### 2.2 Local and global quantities for the spectrogram

#### 2.2.1 Local quantities

The mean averages and conditional standard deviations for the spectrogram are 

$\begin{array}{rcl}{〈\omega 〉}_{t}& =& \frac{1}{P\left(t\right)}\int \omega {P}_{\mathit{\text{SP}}}\left(t,\omega \right)\mathrm{d\omega }\\ =& \int {\eta }_{t}^{\ast }\left(\tau \right)\frac{1}{j}\frac{d}{\mathrm{d\tau }}{\eta }_{t}\left(\tau \right)\mathrm{d\tau }\\ {〈t〉}_{\omega }& =& \frac{1}{P\left(\omega \right)}\int t{P}_{\mathit{\text{SP}}}\left(t,\omega \right)\mathit{\text{dt}}\\ =& \int {\mu }_{\omega }^{\ast }\left(w\right)\frac{1}{j}\frac{d}{\mathit{\text{dw}}}{\mu }_{\omega }\left(w\right)\mathit{\text{dw}}\\ {\sigma }_{\omega |t}^{2}& =& \frac{1}{P\left(t\right)}\int {\left(\omega -〈\omega 〉\right)}^{2}{P}_{\mathit{\text{SP}}}\left(t,\omega \right)\mathrm{d\omega }\\ =& \int {\eta }_{t}^{\ast }\left(\tau \right){\left(\frac{1}{j}\frac{d}{\mathrm{d\tau }}-{〈\omega 〉}_{t}\right)}^{2}{\eta }_{t}\left(\tau \right)\mathrm{d\tau }\\ =& \int {\left|\left(\frac{1}{j}\frac{d}{\mathrm{d\tau }}-{〈\omega 〉}_{t}\right){\eta }_{t}\left(\tau \right)\right|}^{2}\mathrm{d\tau }\\ {\sigma }_{t|\omega }^{2}& =& \frac{1}{P\left(\omega \right)}\int {\left(t-〈t〉\right)}^{2}{P}_{\mathit{\text{SP}}}\left(t,\omega \right)\mathit{\text{dt}}\\ =& \int {\mu }_{\omega }^{\ast }\left(w\right){\left(\frac{1}{j}\frac{d}{\mathit{\text{dw}}}-{〈t〉}_{\omega }\right)}^{2}{\mu }_{\omega }\left(w\right)\mathit{\text{dw}}\\ =& \int {\left|\left(\frac{1}{j}\frac{d}{\mathit{\text{dw}}}-{〈t〉}_{\omega }\right){\mu }_{\omega }\left(w\right)\right|}^{2}\mathrm{dw.}\end{array}$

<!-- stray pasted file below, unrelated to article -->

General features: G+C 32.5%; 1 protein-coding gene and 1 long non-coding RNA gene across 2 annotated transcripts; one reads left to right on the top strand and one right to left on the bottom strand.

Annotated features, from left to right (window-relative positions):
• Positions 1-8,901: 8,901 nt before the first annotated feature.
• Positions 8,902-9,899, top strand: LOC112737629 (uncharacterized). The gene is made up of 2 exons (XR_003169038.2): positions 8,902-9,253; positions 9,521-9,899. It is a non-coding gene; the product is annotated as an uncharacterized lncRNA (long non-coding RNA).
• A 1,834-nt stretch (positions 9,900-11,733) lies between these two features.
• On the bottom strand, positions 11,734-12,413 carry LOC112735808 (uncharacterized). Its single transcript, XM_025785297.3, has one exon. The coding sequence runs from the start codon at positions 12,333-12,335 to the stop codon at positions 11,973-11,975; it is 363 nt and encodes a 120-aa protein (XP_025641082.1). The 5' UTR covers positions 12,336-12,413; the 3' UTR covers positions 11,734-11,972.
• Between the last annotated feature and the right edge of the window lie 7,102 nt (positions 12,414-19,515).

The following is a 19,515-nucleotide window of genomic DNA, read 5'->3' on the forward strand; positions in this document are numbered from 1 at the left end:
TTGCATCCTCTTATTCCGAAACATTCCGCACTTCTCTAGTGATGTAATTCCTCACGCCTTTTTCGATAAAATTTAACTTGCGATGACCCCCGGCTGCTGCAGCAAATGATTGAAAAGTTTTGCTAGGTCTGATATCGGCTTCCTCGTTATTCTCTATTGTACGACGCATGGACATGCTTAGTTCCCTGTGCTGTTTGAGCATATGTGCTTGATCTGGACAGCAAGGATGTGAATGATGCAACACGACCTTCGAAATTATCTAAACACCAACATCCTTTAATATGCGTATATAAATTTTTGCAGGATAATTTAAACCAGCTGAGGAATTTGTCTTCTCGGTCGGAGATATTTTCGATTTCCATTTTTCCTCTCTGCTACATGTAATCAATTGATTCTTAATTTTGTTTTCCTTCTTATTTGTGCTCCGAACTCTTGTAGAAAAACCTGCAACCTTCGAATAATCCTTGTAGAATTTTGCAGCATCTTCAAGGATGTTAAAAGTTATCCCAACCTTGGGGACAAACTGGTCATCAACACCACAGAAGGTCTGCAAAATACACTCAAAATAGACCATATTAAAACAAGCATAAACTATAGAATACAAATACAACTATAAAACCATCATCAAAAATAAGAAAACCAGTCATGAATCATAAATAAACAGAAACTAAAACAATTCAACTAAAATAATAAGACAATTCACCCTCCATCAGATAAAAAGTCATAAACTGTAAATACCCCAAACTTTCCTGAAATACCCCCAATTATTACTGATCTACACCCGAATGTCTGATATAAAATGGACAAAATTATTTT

(12)

#### 2.2.2 Global quantities

The spectrogram is constructed from the signal under observation and the window function. Their mean times and bandwidth of the signal and the window function are 

$\begin{array}{rcl}{〈t〉}^{s}& =& \int t|s\left(t\right){|}^{2}\mathit{\text{dt}}\\ {〈t〉}^{h}& =& \int t|h\left(t\right){|}^{2}\mathit{\text{dt}}\\ {〈\omega 〉}^{s}& =& \int \omega |S\left(\omega \right){|}^{2}\mathrm{d\omega }\\ {〈\omega 〉}^{h}& =& \int \omega |H\left(\omega \right){|}^{2}\mathrm{d\omega }\\ {T}_{s}^{2}& =& \int {\left(t-{〈t〉}^{s}\right)}^{2}|s\left(t\right){|}^{2}\mathit{\text{dt}}\\ {T}_{h}^{2}& =& \int {\left(t-{〈t〉}^{h}\right)}^{2}|h\left(t\right){|}^{2}\mathit{\text{dt}}\\ {B}_{s}^{2}& =& \int {\left(\omega -{〈\omega 〉}^{s}\right)}^{2}|S\left(\omega \right){|}^{2}\mathrm{d\omega }\\ {B}_{h}^{2}& =& \int {\left(\omega -{〈\omega 〉}^{h}\right)}^{2}|H\left(\omega \right){|}^{2}\mathrm{d\omega .}\end{array}$
(13)

As a two-dimensional density, the spectrogram also has mean durations and mean standard deviations which are defined as